Never trust anyone who treats waiting staff or shop assistants badly

PUBLISHED: 10:57 08 November 2018

Unhappy customer complaining about the croissant in a cafe (C) Getty Images

Unhappy customer complaining about the croissant in a cafe (C) Getty Images

Getty Images

Doctors have suggested it could be the sign of a personality disorder, sociopathy or narcissism, psychologists that it might be why people never get a second date - is being rude to serving staff is a deal breaker, a red flag and a window to the kind of person you really are?

You should never trust anyone who is rude to waiting staff or shop assistants.

Everything you need to know about a person can be quickly distilled from watching the way they interact with people in the service industry: I’m not sure what’s worse, outright unpleasantness or treating someone as if they’re invisible.

At least the former means they’re noting the physical presence of the person, the latter suggests they deem them so insignificant that they’re not even worth acknowledging and that to do so would be a bit like asking the vacuum cleaner if it had any summer holidays planned.

New research shows that saying thank you and being grateful isn’t just basic manners and entry-level decency, it’s also good for our physical and mental health: psychologists Emmons and Stern have published papers which reveal the hidden benefits of not behaving like self-important, ignorant, pig-headed, graceless gits when out and about.

“Gratitude has one of the strongest links to mental health and satisfaction with life of any personality trait—more so than even optimism, hope, or compassion,” they write, “grateful people experience higher levels of positive emotions such as joy, enthusiasm, love, happiness, and optimism.

“They can cope more effectively with everyday stress, show increased resilience in the face of trauma-induced stress, recover more quickly from illness, and enjoy more robust physical health.”

Of course if you’re the kind of person who needs to derive some kind of personal gain - other than the joy of spreading goodwill to all man, child, teen and womankind, obviously - from not being an obnoxious boor, then the battle is already lost.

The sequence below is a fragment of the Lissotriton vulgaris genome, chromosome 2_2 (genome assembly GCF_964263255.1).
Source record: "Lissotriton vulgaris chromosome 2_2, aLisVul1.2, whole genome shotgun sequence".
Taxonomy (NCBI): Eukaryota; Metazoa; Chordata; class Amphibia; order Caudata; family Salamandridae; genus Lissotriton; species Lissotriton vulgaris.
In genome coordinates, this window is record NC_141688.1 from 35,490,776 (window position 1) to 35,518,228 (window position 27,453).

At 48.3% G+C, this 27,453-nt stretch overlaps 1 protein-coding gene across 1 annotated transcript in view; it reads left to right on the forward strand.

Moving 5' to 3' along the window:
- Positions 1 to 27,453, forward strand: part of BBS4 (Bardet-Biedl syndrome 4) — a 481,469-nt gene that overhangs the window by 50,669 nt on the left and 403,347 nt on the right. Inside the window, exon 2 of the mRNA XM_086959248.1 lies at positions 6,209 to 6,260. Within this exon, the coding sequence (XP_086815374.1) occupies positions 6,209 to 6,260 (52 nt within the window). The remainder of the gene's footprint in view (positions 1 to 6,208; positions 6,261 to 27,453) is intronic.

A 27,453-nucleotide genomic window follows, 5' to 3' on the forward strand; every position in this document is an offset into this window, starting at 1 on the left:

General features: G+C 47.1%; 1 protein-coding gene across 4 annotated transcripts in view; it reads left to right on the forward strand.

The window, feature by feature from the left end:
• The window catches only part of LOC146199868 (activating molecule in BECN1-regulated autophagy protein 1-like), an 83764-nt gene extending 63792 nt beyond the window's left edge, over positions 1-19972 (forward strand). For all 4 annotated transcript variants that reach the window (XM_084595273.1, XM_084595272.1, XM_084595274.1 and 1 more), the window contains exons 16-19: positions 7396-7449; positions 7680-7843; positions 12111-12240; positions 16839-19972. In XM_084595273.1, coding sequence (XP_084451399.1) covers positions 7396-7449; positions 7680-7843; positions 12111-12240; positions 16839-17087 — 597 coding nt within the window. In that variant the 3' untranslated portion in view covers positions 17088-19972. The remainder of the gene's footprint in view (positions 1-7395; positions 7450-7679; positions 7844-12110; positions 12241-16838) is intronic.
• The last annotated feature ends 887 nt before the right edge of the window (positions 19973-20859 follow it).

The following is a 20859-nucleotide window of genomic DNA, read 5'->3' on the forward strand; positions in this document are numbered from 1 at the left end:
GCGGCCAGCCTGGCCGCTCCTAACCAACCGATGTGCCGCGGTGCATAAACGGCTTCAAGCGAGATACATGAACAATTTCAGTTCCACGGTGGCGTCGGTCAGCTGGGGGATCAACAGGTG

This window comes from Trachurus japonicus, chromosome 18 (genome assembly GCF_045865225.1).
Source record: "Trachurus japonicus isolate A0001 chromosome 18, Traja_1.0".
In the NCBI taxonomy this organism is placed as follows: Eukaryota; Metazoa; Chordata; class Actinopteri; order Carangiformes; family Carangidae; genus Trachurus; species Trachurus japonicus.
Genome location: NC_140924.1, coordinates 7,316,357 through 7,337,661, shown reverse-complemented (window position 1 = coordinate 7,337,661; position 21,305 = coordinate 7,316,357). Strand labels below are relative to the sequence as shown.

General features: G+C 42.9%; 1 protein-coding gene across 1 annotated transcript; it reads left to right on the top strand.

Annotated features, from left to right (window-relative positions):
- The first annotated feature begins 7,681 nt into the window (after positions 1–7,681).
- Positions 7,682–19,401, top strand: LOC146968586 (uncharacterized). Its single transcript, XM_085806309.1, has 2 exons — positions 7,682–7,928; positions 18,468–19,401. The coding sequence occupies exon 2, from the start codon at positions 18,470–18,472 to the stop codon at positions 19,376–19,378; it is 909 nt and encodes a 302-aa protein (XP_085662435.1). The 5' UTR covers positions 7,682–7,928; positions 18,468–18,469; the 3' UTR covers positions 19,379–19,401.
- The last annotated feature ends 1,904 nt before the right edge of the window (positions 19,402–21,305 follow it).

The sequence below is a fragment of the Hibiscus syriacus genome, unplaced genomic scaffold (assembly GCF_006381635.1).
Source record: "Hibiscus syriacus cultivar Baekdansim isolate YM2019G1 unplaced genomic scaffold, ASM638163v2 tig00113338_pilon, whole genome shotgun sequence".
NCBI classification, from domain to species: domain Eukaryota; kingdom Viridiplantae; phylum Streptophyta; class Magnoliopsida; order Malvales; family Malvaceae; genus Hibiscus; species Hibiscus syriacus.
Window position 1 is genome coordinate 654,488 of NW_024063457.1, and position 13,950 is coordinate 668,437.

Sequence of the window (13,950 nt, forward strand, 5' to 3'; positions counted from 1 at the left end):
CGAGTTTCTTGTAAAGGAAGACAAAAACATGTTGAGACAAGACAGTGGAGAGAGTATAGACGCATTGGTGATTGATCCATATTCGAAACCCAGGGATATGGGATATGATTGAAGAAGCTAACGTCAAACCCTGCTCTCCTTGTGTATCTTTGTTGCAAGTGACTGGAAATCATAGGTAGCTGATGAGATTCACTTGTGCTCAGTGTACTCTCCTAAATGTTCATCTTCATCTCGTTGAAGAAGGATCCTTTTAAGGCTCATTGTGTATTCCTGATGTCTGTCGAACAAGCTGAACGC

You should be nice to people serving your dinner or scanning your shopping regardless of whether it’ll put hairs on your chest or lower your health insurance premium: you should be nice because not doing so makes you a really awful person like Donald Trump or Katie Hopkins.

I’ve been a waitress (people clicking their fingers at me like I operated on a motion sensor, people shouting ‘oi!’ across crowded rooms at me to make yet more demands), I’ve been a shop assistant (people throwing money at me, perfectly fit and healthy people watching in silence as I packed their heavy shopping and then transferred it to the collect-by-car service at the end of a long Christmas night shift) and I’ve been a cleaner (a client admitted to me when I left that she’d often hidden money around her house “to test you”).

I have nothing but respect for anyone in the service industry who work their backsides off in jobs where I watch them regularly get short shrift from the public.

Thanks to recessions and credit crunches and increasingly difficult conditions for many businesses, there’s a horrible smugness creeping in amongst a certain breed of customer, a hatefully self-important sense of “you need me more than I need you” which encourages Little Emperors and Empresses to think they can behave like imperious toddlers before a much-needed nap with the added bonus of a ‘the customer is always right’ get-out-of-gaol card which absolves their behaviour entirely.

I have become one of those people who attempts to strike up conversation with shop assistants and waiting staff (I back off if they’re not interested, I promise) which in short means that I have become my mother, in this small way, at least.

It doesn’t take a great deal of personal hardship to ask someone how their day is going or say please and thank you, does it? No need to open the medal drawer for the most basic level of civility.

But...I have lost count of people who have told me that I’m the first person who has properly spoken to them at work that day or who are obviously delighted that someone wants to engage with them: this says far less about me than it does about the way so many customers treat the people serving them.

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